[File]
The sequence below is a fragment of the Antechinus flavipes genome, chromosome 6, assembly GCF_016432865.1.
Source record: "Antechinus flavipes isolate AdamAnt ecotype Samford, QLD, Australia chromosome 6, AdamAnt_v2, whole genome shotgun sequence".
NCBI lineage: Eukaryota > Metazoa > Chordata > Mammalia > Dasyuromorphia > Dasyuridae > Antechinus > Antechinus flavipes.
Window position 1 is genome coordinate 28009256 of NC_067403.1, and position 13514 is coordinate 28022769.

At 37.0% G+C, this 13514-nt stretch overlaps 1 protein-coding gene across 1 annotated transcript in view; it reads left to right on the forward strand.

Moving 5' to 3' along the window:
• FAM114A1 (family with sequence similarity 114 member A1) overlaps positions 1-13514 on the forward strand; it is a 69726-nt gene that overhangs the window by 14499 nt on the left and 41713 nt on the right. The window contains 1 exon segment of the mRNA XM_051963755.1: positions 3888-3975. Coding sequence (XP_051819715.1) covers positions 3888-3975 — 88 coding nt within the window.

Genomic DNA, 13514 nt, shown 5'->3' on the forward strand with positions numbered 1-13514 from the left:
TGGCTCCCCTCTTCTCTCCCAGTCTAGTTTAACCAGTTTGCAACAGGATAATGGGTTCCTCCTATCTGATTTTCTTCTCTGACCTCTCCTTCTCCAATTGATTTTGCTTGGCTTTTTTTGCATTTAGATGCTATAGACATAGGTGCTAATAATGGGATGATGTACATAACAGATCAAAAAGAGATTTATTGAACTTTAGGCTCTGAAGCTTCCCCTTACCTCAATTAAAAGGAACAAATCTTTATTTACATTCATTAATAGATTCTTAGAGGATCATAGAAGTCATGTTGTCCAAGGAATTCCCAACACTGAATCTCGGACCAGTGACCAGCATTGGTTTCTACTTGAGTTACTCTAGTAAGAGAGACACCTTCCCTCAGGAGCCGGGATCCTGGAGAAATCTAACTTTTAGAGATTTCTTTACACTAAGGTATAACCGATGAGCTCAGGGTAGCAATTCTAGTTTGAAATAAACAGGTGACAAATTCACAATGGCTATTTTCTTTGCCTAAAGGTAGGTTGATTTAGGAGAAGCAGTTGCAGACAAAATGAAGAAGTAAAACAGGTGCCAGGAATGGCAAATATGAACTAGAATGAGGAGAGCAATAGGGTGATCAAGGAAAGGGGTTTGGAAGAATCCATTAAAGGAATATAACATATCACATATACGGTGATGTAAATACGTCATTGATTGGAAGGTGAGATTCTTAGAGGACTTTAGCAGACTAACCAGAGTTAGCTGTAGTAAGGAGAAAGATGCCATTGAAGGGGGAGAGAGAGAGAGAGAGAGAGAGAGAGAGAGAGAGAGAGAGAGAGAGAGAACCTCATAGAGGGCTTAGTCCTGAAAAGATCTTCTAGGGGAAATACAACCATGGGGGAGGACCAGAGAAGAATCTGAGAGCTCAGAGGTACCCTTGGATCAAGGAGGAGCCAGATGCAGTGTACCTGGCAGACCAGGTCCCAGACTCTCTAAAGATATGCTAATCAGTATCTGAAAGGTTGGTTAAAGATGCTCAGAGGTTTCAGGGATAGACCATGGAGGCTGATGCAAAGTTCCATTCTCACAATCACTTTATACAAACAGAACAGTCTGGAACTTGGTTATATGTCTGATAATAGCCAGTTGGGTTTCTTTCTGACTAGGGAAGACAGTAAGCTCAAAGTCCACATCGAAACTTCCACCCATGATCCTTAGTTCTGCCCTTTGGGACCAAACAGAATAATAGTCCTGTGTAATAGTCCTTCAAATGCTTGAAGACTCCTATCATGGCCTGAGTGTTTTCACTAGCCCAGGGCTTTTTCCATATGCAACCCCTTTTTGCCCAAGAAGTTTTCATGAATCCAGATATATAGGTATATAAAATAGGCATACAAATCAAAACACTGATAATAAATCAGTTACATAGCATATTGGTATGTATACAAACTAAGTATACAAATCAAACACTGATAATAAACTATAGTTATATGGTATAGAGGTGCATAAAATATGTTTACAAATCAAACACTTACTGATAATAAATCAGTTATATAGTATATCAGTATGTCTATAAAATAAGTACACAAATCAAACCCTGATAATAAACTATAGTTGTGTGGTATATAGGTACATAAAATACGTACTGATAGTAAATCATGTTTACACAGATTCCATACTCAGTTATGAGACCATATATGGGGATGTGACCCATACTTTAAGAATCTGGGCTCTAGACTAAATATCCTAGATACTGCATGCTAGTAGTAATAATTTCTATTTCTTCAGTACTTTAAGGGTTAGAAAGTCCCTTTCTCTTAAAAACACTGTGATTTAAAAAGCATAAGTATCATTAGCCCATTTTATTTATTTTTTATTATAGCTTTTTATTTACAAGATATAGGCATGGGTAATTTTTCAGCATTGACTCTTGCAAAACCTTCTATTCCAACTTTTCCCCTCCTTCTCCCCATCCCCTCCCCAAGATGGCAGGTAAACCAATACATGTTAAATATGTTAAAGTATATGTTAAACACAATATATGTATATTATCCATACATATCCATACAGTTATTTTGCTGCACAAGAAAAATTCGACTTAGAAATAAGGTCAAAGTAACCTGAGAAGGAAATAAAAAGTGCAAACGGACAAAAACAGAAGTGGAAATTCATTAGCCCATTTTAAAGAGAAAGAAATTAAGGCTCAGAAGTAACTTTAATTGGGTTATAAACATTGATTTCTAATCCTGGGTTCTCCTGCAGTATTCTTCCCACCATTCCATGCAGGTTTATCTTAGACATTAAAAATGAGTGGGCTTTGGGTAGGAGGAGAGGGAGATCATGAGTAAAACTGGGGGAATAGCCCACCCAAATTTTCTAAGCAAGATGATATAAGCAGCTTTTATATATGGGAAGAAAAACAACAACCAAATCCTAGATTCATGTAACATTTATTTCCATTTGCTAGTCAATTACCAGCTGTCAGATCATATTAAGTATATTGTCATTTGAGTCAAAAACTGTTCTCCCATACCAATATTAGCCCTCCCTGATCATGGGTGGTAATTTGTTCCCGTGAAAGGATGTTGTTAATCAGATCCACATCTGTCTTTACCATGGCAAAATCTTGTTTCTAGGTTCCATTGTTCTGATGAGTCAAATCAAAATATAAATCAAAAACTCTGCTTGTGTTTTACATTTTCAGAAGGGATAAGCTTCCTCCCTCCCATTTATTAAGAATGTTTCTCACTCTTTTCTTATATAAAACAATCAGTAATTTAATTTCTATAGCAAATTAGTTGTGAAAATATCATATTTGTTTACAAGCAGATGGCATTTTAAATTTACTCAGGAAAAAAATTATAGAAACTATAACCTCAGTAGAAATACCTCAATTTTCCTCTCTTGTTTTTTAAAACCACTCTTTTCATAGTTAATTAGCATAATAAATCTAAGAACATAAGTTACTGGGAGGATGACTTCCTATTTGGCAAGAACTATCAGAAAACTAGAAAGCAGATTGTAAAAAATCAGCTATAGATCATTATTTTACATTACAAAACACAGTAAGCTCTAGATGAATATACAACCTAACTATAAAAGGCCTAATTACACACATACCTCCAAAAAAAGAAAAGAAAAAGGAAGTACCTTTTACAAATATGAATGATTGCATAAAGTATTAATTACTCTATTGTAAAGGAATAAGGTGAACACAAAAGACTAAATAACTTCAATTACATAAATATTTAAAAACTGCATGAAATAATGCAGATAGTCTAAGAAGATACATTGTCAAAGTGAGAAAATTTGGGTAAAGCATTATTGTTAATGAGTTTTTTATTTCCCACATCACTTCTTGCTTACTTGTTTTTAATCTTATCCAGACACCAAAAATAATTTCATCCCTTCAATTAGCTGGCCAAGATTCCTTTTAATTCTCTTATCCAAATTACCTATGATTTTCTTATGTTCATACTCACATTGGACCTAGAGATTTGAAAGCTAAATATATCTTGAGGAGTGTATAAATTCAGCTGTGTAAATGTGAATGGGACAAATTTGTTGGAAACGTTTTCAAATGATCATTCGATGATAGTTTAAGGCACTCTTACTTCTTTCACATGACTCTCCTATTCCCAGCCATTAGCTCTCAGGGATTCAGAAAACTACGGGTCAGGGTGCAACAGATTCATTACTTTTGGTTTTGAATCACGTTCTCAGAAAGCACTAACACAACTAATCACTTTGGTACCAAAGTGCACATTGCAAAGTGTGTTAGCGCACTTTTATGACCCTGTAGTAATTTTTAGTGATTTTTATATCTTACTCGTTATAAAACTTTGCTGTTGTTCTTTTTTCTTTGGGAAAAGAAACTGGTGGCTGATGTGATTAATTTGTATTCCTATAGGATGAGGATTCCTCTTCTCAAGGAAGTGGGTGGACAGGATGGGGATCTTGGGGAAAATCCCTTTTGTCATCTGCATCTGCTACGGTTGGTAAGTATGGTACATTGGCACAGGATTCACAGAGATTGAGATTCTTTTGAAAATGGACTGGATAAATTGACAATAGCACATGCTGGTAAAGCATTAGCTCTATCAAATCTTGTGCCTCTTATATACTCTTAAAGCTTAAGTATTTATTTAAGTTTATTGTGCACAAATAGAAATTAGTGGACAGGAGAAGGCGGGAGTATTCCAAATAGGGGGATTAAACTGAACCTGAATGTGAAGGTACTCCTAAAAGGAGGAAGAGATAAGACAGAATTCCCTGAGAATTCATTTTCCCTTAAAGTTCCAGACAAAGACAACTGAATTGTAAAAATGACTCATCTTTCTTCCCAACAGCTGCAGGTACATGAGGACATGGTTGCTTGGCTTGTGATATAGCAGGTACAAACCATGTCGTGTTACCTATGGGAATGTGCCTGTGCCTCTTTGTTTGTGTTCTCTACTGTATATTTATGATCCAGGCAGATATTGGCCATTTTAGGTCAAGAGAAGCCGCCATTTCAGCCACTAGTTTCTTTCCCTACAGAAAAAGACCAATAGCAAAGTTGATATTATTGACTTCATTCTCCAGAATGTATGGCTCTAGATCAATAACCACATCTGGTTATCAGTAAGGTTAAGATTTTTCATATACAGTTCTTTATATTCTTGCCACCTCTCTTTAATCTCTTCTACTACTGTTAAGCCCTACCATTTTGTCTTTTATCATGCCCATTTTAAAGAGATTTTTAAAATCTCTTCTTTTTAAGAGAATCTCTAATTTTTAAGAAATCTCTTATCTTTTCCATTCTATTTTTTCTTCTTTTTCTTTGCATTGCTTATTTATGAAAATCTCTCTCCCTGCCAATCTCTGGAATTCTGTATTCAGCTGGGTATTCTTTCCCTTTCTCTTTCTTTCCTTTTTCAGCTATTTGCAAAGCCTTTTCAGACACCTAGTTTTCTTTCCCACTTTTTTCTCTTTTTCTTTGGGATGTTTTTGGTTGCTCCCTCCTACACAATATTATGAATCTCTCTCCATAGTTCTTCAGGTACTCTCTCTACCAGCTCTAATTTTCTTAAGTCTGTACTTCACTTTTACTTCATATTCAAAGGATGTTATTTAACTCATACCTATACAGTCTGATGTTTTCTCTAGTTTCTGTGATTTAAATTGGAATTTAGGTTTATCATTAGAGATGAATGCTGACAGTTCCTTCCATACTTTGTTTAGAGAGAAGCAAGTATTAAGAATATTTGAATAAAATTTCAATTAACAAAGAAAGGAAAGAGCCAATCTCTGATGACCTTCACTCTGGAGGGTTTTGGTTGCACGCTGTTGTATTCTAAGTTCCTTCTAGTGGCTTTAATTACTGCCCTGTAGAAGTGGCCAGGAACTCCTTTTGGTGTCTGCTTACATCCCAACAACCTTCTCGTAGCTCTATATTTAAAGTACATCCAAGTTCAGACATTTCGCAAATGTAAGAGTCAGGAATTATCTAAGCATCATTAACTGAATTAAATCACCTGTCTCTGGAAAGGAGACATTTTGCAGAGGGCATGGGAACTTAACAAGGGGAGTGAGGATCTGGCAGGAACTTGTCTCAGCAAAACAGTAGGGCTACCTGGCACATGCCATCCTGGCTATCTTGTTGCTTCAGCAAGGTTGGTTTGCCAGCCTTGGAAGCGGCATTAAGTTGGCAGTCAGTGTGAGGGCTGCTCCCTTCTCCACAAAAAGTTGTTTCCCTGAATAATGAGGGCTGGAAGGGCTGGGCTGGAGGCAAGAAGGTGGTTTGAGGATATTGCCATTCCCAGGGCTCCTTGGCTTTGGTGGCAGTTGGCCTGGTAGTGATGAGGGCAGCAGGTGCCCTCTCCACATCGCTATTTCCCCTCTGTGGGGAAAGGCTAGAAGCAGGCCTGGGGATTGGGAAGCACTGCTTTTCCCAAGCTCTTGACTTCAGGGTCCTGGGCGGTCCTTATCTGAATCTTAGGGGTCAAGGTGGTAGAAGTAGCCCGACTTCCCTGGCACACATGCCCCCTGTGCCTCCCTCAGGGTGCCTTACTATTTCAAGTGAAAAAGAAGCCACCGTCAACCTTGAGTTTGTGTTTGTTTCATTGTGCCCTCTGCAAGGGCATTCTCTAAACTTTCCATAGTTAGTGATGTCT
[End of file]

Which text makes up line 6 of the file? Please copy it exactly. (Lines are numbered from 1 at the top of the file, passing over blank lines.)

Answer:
Moving 5' to 3' along the window: